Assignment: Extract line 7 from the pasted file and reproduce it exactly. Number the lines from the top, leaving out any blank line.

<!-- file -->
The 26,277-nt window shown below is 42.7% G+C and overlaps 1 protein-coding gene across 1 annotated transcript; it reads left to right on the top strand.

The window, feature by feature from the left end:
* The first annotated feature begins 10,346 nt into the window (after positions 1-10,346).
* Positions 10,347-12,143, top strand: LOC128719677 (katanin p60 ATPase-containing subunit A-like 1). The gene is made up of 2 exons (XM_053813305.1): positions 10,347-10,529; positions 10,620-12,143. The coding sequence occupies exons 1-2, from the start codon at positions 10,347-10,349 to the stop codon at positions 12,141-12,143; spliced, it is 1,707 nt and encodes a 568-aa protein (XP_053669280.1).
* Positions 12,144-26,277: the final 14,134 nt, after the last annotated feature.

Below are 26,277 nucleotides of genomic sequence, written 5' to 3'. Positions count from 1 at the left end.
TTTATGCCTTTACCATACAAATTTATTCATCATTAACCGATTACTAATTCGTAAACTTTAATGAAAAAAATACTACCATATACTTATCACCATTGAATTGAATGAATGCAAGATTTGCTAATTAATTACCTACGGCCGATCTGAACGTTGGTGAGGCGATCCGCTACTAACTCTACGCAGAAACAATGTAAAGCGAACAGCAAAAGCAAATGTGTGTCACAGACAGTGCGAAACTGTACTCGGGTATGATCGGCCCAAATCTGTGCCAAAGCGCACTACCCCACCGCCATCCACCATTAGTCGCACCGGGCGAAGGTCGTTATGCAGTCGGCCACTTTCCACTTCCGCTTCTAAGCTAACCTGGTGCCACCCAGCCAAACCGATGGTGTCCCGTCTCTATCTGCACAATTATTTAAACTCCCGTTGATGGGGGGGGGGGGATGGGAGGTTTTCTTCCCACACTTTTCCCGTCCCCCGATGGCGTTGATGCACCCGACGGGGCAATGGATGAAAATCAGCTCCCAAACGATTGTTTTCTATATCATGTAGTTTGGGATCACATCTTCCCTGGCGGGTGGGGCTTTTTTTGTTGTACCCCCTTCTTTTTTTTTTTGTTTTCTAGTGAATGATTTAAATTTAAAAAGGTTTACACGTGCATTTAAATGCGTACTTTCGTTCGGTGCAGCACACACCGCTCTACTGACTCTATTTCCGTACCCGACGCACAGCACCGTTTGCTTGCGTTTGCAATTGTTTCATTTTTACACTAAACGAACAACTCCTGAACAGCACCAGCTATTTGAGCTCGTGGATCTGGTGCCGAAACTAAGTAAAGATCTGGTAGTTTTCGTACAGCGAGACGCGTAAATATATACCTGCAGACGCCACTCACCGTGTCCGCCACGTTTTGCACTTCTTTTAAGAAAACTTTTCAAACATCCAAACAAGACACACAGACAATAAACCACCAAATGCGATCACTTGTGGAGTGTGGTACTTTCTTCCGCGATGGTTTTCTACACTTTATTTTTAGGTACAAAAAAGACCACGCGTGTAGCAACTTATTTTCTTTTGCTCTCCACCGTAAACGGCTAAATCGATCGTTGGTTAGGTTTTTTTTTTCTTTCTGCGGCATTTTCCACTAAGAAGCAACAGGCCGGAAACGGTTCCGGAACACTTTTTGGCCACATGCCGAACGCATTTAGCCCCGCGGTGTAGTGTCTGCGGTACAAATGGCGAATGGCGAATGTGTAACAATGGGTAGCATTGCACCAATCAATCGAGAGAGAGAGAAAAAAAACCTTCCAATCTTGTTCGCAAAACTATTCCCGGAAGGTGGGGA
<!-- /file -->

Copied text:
TTTATGCCTTTACCATACAAATTTATTCATCATTAACCGATTACTAATTCGTAAACTTTAATGAAAAAAATACTACCATATACTTATCACCATTGAATTGAATGAATGCAAGATTTGCTAATTAATTACCTACGGCCGATCTGAACGTTGGTGAGGCGATCCGCTACTAACTCTACGCAGAAACAATGTAAAGCGAACAGCAAAAGCAAATGTGTGTCACAGACAGTGCGAAACTGTACTCGGGTATGATCGGCCCAAATCTGTGCCAAAGCGCACTACCCCACCGCCATCCACCATTAGTCGCACCGGGCGAAGGTCGTTATGCAGTCGGCCACTTTCCACTTCCGCTTCTAAGCTAACCTGGTGCCACCCAGCCAAACCGATGGTGTCCCGTCTCTATCTGCACAATTATTTAAACTCCCGTTGATGGGGGGGGGGGGATGGGAGGTTTTCTTCCCACACTTTTCCCGTCCCCCGATGGCGTTGATGCACCCGACGGGGCAATGGATGAAAATCAGCTCCCAAACGATTGTTTTCTATATCATGTAGTTTGGGATCACATCTTCCCTGGCGGGTGGGGCTTTTTTTGTTGTACCCCCTTCTTTTTTTTTTTGTTTTCTAGTGAATGATTTAAATTTAAAAAGGTTTACACGTGCATTTAAATGCGTACTTTCGTTCGGTGCAGCACACACCGCTCTACTGACTCTATTTCCGTACCCGACGCACAGCACCGTTTGCTTGCGTTTGCAATTGTTTCATTTTTACACTAAACGAACAACTCCTGAACAGCACCAGCTATTTGAGCTCGTGGATCTGGTGCCGAAACTAAGTAAAGATCTGGTAGTTTTCGTACAGCGAGACGCGTAAATATATACCTGCAGACGCCACTCACCGTGTCCGCCACGTTTTGCACTTCTTTTAAGAAAACTTTTCAAACATCCAAACAAGACACACAGACAATAAACCACCAAATGCGATCACTTGTGGAGTGTGGTACTTTCTTCCGCGATGGTTTTCTACACTTTATTTTTAGGTACAAAAAAGACCACGCGTGTAGCAACTTATTTTCTTTTGCTCTCCACCGTAAACGGCTAAATCGATCGTTGGTTAGGTTTTTTTTTTCTTTCTGCGGCATTTTCCACTAAGAAGCAACAGGCCGGAAACGGTTCCGGAACACTTTTTGGCCACATGCCGAACGCATTTAGCCCCGCGGTGTAGTGTCTGCGGTACAAATGGCGAATGGCGAATGTGTAACAATGGGTAGCATTGCACCAATCAATCGAGAGAGAGAGAAAAAAAACCTTCCAATCTTGTTCGCAAAACTATTCCCGGAAGGTGGGGA